This has always been a problem for Obama and is actually reflects a longstanding tension in the American progessivism. Recall Woodrow Wilson's claim that the Constitution, with its separation of powers and checks and balances on government action was outdated and that progressives must insist that it be interpreted "according to Darwinian principle" so that the organs of government be permitted "quick cooperation ... [and]ready response to the commands of instinct or intelligence ...." Those instincts and that intelligence were to be of the expert class. In response to the New Deal, Walter Lippman, who contributed to the very attitude that he later came to question, wrote that:
...men who call themselves communists, socialists, fascists, nationalists, progressives and even liberals, are unanimous in holding that government with its instruments of coercion must by commanding the people how they should live, direct the course of civilization and fix the shape of things to come ... [T]he premises of authoritarian collectivism have become the working beliefs, the self-evident assumptions, the unquestioned axioms, not only of the revolutionary regimes. but of nearly every effort which lays claim to being enlightened, humane and progressive."
The Democrats' reaction to the quite understandable criticism of the Obama healthcare has had a petulant and wounded ring. How can you be so ungrateful? Pelosi calls protesters "Unamerican" and critics "almost immoral." Obama wants critics to "stop talking." The White House wants "fishy" comments on ObamaCare reported to a White House website. No, I don't think that the administration is planning an auto-de-fe against health care critics("it's what you oughtn't to do, but you do anyway"), but there is something offputting about all of this.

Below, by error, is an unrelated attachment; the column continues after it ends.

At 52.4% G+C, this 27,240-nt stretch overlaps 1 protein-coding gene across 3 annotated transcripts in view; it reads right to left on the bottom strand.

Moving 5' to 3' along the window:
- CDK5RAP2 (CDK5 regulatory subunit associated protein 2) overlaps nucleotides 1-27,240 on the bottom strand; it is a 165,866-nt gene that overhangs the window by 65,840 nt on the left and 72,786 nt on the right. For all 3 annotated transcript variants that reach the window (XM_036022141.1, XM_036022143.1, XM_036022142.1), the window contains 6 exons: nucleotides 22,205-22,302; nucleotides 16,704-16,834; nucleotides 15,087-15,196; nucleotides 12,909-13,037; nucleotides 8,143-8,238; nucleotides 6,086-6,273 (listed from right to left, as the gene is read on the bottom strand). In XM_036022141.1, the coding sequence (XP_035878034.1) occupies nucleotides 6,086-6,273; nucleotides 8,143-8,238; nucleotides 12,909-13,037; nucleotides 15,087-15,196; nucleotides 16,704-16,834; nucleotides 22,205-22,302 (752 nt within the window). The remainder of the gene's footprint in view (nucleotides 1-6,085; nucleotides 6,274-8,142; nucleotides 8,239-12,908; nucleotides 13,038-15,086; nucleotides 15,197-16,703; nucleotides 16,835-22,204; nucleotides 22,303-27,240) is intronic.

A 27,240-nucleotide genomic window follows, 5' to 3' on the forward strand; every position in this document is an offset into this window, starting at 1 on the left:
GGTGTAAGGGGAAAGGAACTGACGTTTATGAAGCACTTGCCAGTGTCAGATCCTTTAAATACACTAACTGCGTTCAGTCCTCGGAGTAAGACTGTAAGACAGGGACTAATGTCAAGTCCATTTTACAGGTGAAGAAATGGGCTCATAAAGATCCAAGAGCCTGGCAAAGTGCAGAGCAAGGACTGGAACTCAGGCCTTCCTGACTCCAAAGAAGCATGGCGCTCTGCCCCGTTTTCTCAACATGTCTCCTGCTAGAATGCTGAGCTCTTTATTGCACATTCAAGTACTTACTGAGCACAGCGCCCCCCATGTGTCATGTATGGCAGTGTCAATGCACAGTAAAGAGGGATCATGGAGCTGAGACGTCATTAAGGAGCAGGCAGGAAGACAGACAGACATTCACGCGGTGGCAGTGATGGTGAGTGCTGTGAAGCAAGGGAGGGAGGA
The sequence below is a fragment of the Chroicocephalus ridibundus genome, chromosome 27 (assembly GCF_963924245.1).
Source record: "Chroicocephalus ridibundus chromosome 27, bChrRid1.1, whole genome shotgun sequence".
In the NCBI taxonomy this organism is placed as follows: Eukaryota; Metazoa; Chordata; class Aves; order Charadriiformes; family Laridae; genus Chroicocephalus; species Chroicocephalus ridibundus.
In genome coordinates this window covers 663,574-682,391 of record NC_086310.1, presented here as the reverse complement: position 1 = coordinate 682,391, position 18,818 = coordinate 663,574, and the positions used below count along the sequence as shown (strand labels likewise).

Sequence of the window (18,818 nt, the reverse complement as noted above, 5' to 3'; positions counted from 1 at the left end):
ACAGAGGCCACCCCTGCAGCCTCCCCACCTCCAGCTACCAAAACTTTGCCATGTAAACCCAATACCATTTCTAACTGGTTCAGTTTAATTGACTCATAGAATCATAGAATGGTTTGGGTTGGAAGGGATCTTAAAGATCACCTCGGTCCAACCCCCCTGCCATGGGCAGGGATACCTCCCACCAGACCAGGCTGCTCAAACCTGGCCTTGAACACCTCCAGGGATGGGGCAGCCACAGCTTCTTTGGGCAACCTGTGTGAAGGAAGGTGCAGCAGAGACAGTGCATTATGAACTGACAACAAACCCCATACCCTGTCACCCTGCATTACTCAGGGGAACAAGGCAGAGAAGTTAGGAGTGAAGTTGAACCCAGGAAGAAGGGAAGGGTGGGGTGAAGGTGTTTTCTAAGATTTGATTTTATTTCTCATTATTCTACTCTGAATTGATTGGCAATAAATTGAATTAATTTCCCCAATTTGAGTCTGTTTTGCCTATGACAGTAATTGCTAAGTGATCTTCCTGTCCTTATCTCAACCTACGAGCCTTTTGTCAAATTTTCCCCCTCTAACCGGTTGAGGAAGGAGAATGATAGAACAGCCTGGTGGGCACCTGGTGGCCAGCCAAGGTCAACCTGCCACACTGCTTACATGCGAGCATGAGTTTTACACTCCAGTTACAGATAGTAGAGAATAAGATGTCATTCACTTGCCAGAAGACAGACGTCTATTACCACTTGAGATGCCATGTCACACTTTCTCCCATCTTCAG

Shut up and let us help you! Not a theme calculated to endear or persuade.
The current way of delivering health care is said to be ruining the nation. The problem with that as a claim is that it provides an overwhelming majority of people with what they want. Yes, we would like it to be cheaper and there is a fair amount of health care anxiety. We certainly have an accessibility problem, but one that is not as grave as it is claimed to be. Insurance companies can behave badly, but the vilification of insurance companies is an old trial lawyers trick. No one likes to be told "no" and insurance companies necessarily "adjust" claims. In any event, insurance, in the traditional sense, is increasingly a smaller part of the current system. And a government payer will "adjust" claims too. It will have to. You pay for specified coverage not for anything and everything you want.
But the larger problem here is that Obama has run into Americans stubborn refusal to believe that the chattering classes know what's best for them or that government provision of goods and service don't provide problems of their own. He has exacerbated those perceptions with an incredibly expensive and failed stimulus plan that was a text book proof of what public choice theory tells us about the hijacking of government programs. He took over a couple of car companies and gave huge chunks of them to the unions that were large causes of their economic woes. He proposed - and pushed through - an economically strangling cap and trade bill that no one could have even read before passage.
He could have an insurance exchange tomorrow but he stubbornly insists on a public option that has been demonstrated to be quite problematic. Drop the public option and he has a bill. Keep it and I'm not sure he does. His Nibs has big plans for you and he is not happy with your skepticism.